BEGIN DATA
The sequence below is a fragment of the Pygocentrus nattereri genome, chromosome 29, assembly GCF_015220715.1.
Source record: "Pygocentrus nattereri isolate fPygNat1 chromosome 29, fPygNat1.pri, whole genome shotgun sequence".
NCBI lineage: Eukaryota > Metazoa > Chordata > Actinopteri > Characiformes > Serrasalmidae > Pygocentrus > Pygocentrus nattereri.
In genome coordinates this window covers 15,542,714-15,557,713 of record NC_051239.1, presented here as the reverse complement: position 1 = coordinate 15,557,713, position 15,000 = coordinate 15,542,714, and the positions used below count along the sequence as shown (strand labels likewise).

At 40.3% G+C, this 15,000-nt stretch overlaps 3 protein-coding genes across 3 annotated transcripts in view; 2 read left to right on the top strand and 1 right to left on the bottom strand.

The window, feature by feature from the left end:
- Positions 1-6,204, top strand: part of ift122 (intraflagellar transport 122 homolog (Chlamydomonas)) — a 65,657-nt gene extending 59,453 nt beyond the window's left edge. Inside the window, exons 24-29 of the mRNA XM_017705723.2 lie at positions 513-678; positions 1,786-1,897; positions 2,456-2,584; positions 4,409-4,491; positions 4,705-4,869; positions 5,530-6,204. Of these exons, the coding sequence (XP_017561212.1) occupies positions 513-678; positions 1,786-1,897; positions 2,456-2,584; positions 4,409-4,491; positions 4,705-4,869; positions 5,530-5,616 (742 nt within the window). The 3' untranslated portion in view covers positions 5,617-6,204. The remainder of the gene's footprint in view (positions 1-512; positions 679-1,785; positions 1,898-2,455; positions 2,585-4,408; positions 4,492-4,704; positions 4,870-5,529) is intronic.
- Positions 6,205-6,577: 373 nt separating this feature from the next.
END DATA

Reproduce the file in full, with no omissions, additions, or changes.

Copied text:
The sequence below is a fragment of the Pygocentrus nattereri genome, chromosome 29, assembly GCF_015220715.1.
Source record: "Pygocentrus nattereri isolate fPygNat1 chromosome 29, fPygNat1.pri, whole genome shotgun sequence".
NCBI lineage: Eukaryota > Metazoa > Chordata > Actinopteri > Characiformes > Serrasalmidae > Pygocentrus > Pygocentrus nattereri.
In genome coordinates this window covers 15,542,714-15,557,713 of record NC_051239.1, presented here as the reverse complement: position 1 = coordinate 15,557,713, position 15,000 = coordinate 15,542,714, and the positions used below count along the sequence as shown (strand labels likewise).

At 40.3% G+C, this 15,000-nt stretch overlaps 3 protein-coding genes across 3 annotated transcripts in view; 2 read left to right on the top strand and 1 right to left on the bottom strand.

The window, feature by feature from the left end:
- Positions 1-6,204, top strand: part of ift122 (intraflagellar transport 122 homolog (Chlamydomonas)) — a 65,657-nt gene extending 59,453 nt beyond the window's left edge. Inside the window, exons 24-29 of the mRNA XM_017705723.2 lie at positions 513-678; positions 1,786-1,897; positions 2,456-2,584; positions 4,409-4,491; positions 4,705-4,869; positions 5,530-6,204. Of these exons, the coding sequence (XP_017561212.1) occupies positions 513-678; positions 1,786-1,897; positions 2,456-2,584; positions 4,409-4,491; positions 4,705-4,869; positions 5,530-5,616 (742 nt within the window). The 3' untranslated portion in view covers positions 5,617-6,204. The remainder of the gene's footprint in view (positions 1-512; positions 679-1,785; positions 1,898-2,455; positions 2,585-4,408; positions 4,492-4,704; positions 4,870-5,529) is intronic.
- Positions 6,205-6,577: 373 nt separating this feature from the next.